WASHINGTON — President Donald Trump arrived at a rally in Michigan on Thursday to the Creedence Clearwater Revival song “Fortunate Son” — a curious choice for a wealthy heir who avoided the Vietnam draft by receiving five medical deferrals.
“Some folks are born, silver spoon in hand. Lord, don’t they help themselves, y’all,” the song goes, later adding in the chorus: “I ain’t no millionaire’s son, no, no.”
It caught the attention of the songwriter, John Fogerty, who said Friday that he found it confounding that Trump — of all people — would play the song at his events.
“It’s a song I could have written now, and so I find it confusing, I would say, that the president has chosen to use my song for his political rallies when in fact, it seems like he is probably the fortunate son,” Fogerty said in a video posted on Instagram.
The 1969 CCR hit is the latest addition to an incongruous and evolving playlist that Trump’s campaign has developed for his rallies and speeches. And Fogerty’s reaction to the campaign’s choice of “Fortunate Son” adds to the controversy surrounding Trump’s musical score, which has at times been altered after artists have objected to the Republican borrowing their songs.
The Rolling Stones even threatened to sue the campaign for using “You Can’t Always Get What You Want” as exit music at rallies. The campaign replaced it. Lately, Trump has been leaving the stage to the 1970s disco hit “YMCA” by the Village People — and the president has even been seen almost, but not quite, dancing to the tune.
The Trump campaign and White House didn’t immediately respond to requests for comment.
The musical choices for Trump’s events suggest he’s a creature of habit: the same songs are generally played over and over, whether at a campaign rally or a presidential event. His rally mainstay is the patriotic tune “God Bless the U.S.A.,” by Lee Greenwood, who occasionally appears at the events to sing it live.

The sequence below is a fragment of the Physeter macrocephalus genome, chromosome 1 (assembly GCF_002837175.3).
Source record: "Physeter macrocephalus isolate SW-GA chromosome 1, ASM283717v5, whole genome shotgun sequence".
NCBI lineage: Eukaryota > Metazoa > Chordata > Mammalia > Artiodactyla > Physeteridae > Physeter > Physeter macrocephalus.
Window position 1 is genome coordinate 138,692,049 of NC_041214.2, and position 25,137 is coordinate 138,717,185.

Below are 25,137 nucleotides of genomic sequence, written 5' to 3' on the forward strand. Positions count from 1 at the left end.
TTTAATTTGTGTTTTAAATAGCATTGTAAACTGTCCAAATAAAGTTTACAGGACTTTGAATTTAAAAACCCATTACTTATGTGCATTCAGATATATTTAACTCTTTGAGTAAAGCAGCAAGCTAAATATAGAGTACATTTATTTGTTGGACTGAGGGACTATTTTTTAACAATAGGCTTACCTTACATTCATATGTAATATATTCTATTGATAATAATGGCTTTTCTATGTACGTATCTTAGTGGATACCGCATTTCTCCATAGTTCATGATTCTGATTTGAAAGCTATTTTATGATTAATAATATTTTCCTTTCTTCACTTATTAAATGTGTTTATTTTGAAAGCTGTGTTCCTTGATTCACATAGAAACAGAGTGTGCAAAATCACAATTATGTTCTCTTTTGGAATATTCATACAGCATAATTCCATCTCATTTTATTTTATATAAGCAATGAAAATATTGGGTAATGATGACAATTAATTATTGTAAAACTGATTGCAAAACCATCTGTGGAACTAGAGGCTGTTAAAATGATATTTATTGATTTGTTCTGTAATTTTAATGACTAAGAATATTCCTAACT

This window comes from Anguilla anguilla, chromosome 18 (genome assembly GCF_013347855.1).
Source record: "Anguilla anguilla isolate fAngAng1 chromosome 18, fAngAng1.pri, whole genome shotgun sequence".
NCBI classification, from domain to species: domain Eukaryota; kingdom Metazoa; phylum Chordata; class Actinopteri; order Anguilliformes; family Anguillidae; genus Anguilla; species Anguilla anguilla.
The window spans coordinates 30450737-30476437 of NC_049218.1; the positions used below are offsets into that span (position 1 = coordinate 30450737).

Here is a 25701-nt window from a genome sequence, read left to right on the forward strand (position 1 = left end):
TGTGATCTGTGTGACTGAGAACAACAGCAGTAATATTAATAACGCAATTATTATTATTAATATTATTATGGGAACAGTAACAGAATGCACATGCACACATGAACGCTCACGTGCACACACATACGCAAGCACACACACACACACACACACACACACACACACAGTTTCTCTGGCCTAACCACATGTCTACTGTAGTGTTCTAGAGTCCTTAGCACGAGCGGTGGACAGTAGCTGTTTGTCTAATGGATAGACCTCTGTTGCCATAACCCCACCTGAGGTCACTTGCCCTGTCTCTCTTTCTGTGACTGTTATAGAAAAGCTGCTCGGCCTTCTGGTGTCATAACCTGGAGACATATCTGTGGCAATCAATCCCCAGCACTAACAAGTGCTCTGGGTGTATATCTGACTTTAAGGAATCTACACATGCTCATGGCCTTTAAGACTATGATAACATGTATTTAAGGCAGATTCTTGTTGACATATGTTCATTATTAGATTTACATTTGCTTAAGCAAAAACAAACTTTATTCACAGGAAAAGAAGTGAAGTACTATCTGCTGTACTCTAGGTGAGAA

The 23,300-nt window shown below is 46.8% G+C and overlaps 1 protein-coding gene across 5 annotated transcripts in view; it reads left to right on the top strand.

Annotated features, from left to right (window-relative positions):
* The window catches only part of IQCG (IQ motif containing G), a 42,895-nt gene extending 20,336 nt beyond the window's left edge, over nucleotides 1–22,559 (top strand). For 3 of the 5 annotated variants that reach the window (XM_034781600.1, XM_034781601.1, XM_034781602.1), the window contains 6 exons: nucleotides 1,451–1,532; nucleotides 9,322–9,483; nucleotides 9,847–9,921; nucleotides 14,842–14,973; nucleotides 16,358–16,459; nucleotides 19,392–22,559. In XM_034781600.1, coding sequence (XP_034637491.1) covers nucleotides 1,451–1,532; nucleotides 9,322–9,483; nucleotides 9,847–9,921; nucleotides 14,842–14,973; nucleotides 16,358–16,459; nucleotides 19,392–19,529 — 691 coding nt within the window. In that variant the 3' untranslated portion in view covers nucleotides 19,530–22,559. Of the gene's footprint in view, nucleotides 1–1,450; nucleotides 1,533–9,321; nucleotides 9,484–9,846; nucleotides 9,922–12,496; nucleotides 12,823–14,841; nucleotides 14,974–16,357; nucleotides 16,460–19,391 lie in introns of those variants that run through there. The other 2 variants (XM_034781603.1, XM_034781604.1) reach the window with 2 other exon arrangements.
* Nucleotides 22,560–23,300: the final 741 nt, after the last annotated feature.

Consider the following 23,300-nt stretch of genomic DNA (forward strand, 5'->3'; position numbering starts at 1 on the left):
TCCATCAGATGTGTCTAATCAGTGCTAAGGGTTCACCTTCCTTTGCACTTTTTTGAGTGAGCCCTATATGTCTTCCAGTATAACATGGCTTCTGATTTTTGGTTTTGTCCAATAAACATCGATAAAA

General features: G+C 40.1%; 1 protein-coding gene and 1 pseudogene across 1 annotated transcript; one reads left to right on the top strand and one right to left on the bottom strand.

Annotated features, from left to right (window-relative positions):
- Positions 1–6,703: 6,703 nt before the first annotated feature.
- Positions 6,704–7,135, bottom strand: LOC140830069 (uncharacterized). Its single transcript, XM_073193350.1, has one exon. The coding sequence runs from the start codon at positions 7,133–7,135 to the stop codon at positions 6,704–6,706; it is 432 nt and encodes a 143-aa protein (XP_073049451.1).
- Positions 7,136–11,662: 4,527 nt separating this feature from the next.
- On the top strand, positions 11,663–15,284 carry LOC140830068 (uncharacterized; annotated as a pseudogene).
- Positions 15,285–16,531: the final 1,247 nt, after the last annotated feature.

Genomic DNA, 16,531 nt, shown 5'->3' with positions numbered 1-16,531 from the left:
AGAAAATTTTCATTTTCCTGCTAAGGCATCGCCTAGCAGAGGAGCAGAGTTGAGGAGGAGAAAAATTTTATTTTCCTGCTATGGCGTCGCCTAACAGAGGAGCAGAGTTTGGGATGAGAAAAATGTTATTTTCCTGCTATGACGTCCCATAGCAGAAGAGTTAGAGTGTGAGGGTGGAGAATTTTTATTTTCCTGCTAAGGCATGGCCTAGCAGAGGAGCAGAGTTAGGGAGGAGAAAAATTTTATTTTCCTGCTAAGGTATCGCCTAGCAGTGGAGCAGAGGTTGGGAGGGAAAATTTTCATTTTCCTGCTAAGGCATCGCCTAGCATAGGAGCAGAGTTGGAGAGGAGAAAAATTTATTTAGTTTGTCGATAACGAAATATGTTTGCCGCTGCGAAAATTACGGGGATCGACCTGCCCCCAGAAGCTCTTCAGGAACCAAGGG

Democrat Joe Biden does not hold large campaign rallies, drawing less attention to his playlists. The Democratic convention made liberal use of Bruce Springsteen songs and featured a number of hit artists, including performances by singers Billie Eilish, Jennifer Hudson, Leon Bridges and John Legend and the rapper Common.
In addition to the Stones, Neil Young and the estate of Tom Petty and have publicly objected to the Trump campaign dipping into their catalogs. The rock band Guns N’ Roses has mocked Trump for using one of its songs.
The Village People have not objected to Trump’s regular use of their songs, including “YMCA” and “Macho Man.”
”YMCA is everybody’s anthem and go-to song for fun. As for the president’s use, I have not granted permission for use at his rallies because permission is not required,” a spokesperson for the band said in a statement attributed to “YMCA” writer Victor Willis.
“If I were a Trump hater maybe I’d sue him simply out of spite,” Willis added. “I am not, and I’m not going to have my lawyers sue the president. But he should at least do the ‘YMCA’ dance while he’s at it.”
The Trump campaign has a “Political Entities License” with BMI, a music rights management company, that authorizes use of millions of songs, according to a BMI spokesperson.
“There is a provision, however, that allows BMI to exclude musical works from the license if a songwriter or publisher objects to its use by a campaign,” BMI said in a statement.
The Rolling Stones filed such an objection. Trump had played “You Can’t Always Get What You Want” at the conclusion of his rallies until June.
Trump’s music choices have regularly raised eyebrows. In May, Trump’s team played “Live and Let Die,” by Guns N’ Roses, as he toured a factory manufacturing masks at the height of the coronavirus pandemic.
The band responded by trolling Trump with a new T-shirt.
Young sued the president’s campaign after it played one of his songs at rallies, noting that he had objected since 2015 to Trump’s use of his catalog.
And when Trump resumed his campaign rallies in Tulsa, Oklahoma, in June, following the pandemic shutdown, his choice of Tom Petty’s “I Won’t Back Down” sparked a cease-and-desist notice from the artist’s family.
“Both the late Tom Petty and his family stand against racism and discrimination of any kind,” the family said in a statement. “Tom Petty would never want a song used for a campaign of hate.”
As for Fogerty, he said in his statement that Trump’s June march across Lafayette Square, across from the White House, to hold a Bible in front of a church damaged in police brutality protests was emblematic of the kind of people “Fortune Son” was intended to criticize.
“The very first lines of ‘Fortunate Son’ is, some folks are born to wave the flag, oh they’re red white and blue, but when the band plays ‘Hail to the Chief,’ they point the cannon at you,” Fogerty said. “Well, that’s exactly what happened in Lafayette Park when the president decided to take a walk across the park, he cleared out the area using federal troops so that he could stand in front of St. John’s Church with a Bible.”
But Fogerty stopped short of asking that Trump cease using the song.